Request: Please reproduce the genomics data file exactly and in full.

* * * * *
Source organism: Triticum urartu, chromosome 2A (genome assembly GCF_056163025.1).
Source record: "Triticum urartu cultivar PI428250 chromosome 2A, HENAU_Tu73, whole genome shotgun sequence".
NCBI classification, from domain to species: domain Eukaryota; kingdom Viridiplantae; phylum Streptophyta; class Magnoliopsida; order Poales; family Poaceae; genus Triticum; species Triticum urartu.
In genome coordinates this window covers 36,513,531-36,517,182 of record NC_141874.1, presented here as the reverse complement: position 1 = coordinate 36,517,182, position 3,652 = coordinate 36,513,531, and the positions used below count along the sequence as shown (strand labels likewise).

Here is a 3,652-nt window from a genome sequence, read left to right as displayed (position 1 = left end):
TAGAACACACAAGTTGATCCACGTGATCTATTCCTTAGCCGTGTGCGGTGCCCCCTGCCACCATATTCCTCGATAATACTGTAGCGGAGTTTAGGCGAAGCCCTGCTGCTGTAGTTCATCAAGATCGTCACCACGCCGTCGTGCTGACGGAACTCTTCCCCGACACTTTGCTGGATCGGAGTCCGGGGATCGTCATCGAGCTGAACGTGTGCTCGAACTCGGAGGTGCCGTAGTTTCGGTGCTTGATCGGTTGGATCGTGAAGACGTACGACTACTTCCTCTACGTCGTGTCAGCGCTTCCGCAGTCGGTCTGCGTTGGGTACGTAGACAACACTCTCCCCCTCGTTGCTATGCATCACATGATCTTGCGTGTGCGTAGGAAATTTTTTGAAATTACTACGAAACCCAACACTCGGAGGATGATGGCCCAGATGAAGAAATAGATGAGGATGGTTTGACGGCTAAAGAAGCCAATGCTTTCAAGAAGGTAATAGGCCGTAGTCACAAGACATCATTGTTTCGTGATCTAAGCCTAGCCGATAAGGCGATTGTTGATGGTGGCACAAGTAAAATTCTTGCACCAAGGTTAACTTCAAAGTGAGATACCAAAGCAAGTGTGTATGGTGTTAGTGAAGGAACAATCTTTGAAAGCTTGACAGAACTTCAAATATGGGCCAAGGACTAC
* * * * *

Source organism: Triticum urartu, chromosome 2A (genome assembly GCF_056163025.1).
Source record: "Triticum urartu cultivar PI428250 chromosome 2A, HENAU_Tu73, whole genome shotgun sequence".
NCBI classification, from domain to species: domain Eukaryota; kingdom Viridiplantae; phylum Streptophyta; class Magnoliopsida; order Poales; family Poaceae; genus Triticum; species Triticum urartu.
In genome coordinates this window covers 36,513,531-36,517,182 of record NC_141874.1, presented here as the reverse complement: position 1 = coordinate 36,517,182, position 3,652 = coordinate 36,513,531, and the positions used below count along the sequence as shown (strand labels likewise).

Here is a 3,652-nt window from a genome sequence, read left to right as displayed (position 1 = left end):
TAGAACACACAAGTTGATCCACGTGATCTATTCCTTAGCCGTGTGCGGTGCCCCCTGCCACCATATTCCTCGATAATACTGTAGCGGAGTTTAGGCGAAGCCCTGCTGCTGTAGTTCATCAAGATCGTCACCACGCCGTCGTGCTGACGGAACTCTTCCCCGACACTTTGCTGGATCGGAGTCCGGGGATCGTCATCGAGCTGAACGTGTGCTCGAACTCGGAGGTGCCGTAGTTTCGGTGCTTGATCGGTTGGATCGTGAAGACGTACGACTACTTCCTCTACGTCGTGTCAGCGCTTCCGCAGTCGGTCTGCGTTGGGTACGTAGACAACACTCTCCCCCTCGTTGCTATGCATCACATGATCTTGCGTGTGCGTAGGAAATTTTTTGAAATTACTACGAAACCCAACACTCGGAGGATGATGGCCCAGATGAAGAAATAGATGAGGATGGTTTGACGGCTAAAGAAGCCAATGCTTTCAAGAAGGTAATAGGCCGTAGTCACAAGACATCATTGTTTCGTGATCTAAGCCTAGCCGATAAGGCGATTGTTGATGGTGGCACAAGTAAAATTCTTGCACCAAGGTTAACTTCAAAGTGAGATACCAAAGCAAGTGTGTATGGTGTTAGTGAAGGAACAATCTTTGAAAGCTTGACAGAACTTCAAATATGGGCCAAGGACTAC